Working Around Compatibility

Graphics-based user environments, such as Windows and Presentation Manager, and toolkits for building graphics applications, such as Media Cybernetics' Halo, have already adapted to a lack of hardware compatibility. Media Cybernetics has written a version of Halo to the AI, but is also preparing a version that directly accesses not the 8514/A hardware but the TMS34010 graphics processor from Texas Instruments (Dallas, TX). This is significant because the initial third-party 8514/A products appearing on the market such as the Aurora 1024 from Enertronics, the Cobra/2 from Vermont Microsystems (Winooski, VT) and the MX series from Verticom - implement a version of the AI but use the 34010 as the under lying hardware.

Large software vendors who provide system-level graphics environments such as Halo and Windows want to get as close to the hardware as possible because most application developers will want to use a toolkit of some kind rather than writing in terms of low-level graphics primitives. This makes it vital that such toolkits be as efficient as possible. Media Cybernetics, for example, worked hard to write Halo to the AI because there were certain things that Halo does that aren't directly supported by the AI's functions. These Halo operations had to be worked out by the CPU in terms of the limited AI command set rather than by direct calls.

According to Penny, Media Cybernetics is also preparing a version of Halo that directly accesses the 34010 hardware, which would mean that applications written with the Halo toolkit could run on 8514/A boards based on the 34010 without having to go through the AI.

Even if software vendors cover both 8514/A and 34010 bases, hardware compatibility may win in the long run. For instance, Verticom has let it be known that while its initial hardware offerings will use the 34010, the company will be offering a higher performance version of its boards, which it will call the HX series. The HX series will incorporate the AI but will use proprietary VLSI—not a reverse-engineered 8514/A chip set — to carry out 8514/A functions. Verticom will supply drivers for Windows and several other programs written directly to this hardware, but will rely on both its AI implementation and its special chips to increase performance of other software applications written to the AI.

Adding 8514/A to the AT

IBM intended that the 8514/A display adapter be used only on its PS/2 line of computers with the Micro Channel bus. Third-party vendors are producing 8514/A display cards for both the Micro Channel and the AT bus. This clearly shows the intention of third-party vendors to preserve the ability of the installed base of 80286- and 80386-based, AT-bus machines to run graphics applications intended for the PS/2 and its OS/2 operating system.


The Video Graphics Array (VGA) either occupies its own IBM PC AT bus slot or, increasingly, is incorporated on the system mother board. In Personal System/2 systems, it's always on the mother board. A monitor attached to the 8514/A can display graphics from either the VGA or the 8514/A. If the VGA is being displayed on the 8514 display monitor, its palette contents are loaded into the 8514/A's palette via the mode switch. It's also possible to attach a lower resolution VGA monitor directly to the output of the VGA palette.

But this raises a partitioning issue. The PS/2 implements VGA on its mother board, and future models are expected to have the 8514/A migrate to the mother board as well. And the newer versions of AT clones and 80386-based AT-type machines are beginning to show up with VGA on the mother board too. For such machines with VGA on the mother board, adding 8514/A capability is a matter of plugging in the card and cabling between the VGA feature connector on the mother board and the 8514/A card. The 8514/A card contains a mode switch that can pass VGA graphics through to the monitor, where they're displayed at 640 x 480-pixel resolution.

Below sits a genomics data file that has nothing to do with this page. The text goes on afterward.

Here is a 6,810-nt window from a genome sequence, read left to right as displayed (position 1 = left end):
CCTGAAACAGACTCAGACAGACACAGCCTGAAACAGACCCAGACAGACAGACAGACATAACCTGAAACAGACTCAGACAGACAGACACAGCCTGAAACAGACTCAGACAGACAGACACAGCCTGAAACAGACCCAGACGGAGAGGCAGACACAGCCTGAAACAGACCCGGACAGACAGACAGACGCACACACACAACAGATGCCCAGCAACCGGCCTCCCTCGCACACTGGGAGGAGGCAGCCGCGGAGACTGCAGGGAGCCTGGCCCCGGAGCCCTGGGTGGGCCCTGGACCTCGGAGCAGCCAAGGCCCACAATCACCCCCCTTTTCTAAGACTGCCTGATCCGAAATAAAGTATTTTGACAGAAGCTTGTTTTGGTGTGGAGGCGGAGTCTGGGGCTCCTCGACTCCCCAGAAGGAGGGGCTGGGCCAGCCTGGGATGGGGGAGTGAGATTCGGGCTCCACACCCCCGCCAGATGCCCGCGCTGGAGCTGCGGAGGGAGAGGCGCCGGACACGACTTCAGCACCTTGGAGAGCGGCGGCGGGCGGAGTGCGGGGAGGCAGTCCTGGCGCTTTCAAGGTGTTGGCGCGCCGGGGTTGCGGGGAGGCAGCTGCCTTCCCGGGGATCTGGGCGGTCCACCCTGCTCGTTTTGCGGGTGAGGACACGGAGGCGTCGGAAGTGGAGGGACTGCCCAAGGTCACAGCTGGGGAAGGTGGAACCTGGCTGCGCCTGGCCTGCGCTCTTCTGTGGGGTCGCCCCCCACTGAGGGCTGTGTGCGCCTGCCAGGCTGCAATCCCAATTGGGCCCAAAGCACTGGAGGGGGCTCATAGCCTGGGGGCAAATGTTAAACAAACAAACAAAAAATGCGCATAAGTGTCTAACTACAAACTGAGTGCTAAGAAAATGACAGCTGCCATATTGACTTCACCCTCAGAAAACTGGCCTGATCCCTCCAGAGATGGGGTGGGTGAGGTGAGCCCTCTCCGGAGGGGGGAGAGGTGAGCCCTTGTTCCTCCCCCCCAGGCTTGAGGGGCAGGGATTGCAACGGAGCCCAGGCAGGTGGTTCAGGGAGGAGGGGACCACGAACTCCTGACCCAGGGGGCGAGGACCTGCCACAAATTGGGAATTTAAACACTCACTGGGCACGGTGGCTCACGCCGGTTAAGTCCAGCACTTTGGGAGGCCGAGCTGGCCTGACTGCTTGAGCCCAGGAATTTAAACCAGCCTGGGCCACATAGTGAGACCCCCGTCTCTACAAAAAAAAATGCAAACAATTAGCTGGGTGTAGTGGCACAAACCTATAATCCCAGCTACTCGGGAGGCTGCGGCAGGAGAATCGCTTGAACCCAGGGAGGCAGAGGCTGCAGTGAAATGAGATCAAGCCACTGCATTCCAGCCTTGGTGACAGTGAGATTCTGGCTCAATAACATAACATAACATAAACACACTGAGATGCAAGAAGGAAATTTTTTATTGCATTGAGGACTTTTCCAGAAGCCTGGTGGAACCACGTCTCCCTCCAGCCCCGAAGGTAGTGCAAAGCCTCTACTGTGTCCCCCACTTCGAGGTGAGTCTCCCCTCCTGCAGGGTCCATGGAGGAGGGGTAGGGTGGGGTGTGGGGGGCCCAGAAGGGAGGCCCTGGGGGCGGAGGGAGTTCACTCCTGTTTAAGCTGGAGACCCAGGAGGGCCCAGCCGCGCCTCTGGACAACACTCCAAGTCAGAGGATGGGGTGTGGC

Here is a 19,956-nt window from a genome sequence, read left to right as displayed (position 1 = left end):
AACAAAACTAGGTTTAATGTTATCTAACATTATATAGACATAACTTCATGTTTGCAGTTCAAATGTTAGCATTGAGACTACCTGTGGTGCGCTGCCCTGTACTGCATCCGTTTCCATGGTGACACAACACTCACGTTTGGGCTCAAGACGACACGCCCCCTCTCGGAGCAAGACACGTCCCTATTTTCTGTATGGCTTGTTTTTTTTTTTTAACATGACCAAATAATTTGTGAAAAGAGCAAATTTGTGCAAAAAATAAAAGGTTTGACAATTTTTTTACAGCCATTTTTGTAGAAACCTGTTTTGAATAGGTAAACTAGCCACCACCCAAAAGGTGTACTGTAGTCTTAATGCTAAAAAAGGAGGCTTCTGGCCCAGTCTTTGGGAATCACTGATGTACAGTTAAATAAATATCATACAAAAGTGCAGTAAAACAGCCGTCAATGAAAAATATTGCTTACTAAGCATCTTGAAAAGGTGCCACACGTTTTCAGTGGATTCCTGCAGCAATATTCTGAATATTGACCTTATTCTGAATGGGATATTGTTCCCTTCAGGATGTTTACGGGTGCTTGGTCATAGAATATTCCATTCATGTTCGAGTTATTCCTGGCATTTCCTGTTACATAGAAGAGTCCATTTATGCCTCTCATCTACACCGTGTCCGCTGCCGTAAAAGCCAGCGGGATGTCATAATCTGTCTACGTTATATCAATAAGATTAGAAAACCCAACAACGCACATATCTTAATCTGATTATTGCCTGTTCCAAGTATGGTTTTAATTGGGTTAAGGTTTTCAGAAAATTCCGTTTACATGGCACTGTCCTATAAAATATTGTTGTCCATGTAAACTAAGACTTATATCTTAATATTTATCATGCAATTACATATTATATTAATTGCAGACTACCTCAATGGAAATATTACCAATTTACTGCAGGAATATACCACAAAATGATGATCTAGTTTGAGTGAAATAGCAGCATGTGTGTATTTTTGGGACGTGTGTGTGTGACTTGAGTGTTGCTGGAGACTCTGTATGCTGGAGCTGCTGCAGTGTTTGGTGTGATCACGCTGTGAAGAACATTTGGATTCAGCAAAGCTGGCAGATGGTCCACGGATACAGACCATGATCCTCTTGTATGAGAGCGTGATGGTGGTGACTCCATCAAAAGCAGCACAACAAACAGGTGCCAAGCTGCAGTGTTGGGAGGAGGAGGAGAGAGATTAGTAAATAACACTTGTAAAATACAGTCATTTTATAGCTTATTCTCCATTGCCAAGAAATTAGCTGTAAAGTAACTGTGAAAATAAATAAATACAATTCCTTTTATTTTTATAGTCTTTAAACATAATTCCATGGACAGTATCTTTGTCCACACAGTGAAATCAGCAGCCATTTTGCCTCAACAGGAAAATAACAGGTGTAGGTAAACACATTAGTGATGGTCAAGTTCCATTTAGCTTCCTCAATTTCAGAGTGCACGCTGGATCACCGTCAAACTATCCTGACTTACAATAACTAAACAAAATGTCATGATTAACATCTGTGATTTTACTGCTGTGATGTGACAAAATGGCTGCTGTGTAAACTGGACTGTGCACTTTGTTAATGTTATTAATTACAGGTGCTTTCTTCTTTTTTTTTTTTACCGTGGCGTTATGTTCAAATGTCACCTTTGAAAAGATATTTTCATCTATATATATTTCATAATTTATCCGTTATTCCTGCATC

For older machines, though, it will usually be necessary to take up two bus slots: one for the VGA card and one for the 8514/A. Enertronics offers an optional VGA card bundled with its Aurora 1024 for those who don't already have VGA. And Video Seven is looking at the possibility of a VGA daughter card that could attach to the 8514/A without taking an extra slot. Verticom's entry-level MX cards for the AT bus will include VGA capability on the card, but are viewed as transition products.

Another issue regarding the 8514/A is that of cost for the required high resolution monitor. When one moves from 640 x 480 to 1,024 x 768 pixel resolution, the price of the monitor needed for display takes a quantum jump from less than $1,000 to around $3,000. This price differential represents a barrier to wider acceptance of 8514/A, although there are indications that prices will soon come down. For this reason, says Verticom's Dickenson, "For the next 12 to 24 months, the high-resolution market is still a vertical one."

It's possible to use a multisynchronous monitor such as the NEC Multiscan with an 8514/A card and get the graphics performance it offers (a definite improvement over VGA) but at the VGA screen resolution. This may provide an impetus for the three-element feedback loop that Dickenson sees as essential for lowering prices: standards, software and low-cost monitors. "The critical thing for something being mainstream is that it has to be accepted as a standard, and then it feeds on itself," he says. Software developers have something to write to, and the existence of applications presents a market to which monitor manufacturers can sell at higher volumes and, hence, reduced unit prices.

"The 8514/A isn't the ideal controller for shading operations, and it's not very fast."
   – George Krucik, Autodesk

Whatever criticism one may have of the 8514/A, it still represents a defined standard, if only because it comes from IBM. Large software vendors such as Autodesk (Sausalito, CA), which produces the AutoCAD drafting program, are supporting it, but they're also trying to influence IBM to extend the AI. "The 8514/A still isn't the ideal controller for shading operations, and in its current incarnation, it's not very fast," says George Krucik, manager of future development for Autodesk. But he adds that IBM has solicited comments from Autodesk about improving performance characteristics and may implement some of those suggestions.

The big question is, Will those improvements come in the form of extensions to the AI, changes in the silicon or both? Until an answer begins to emerge, the prudent software developer would do well to stick with the AI, for all its present faults.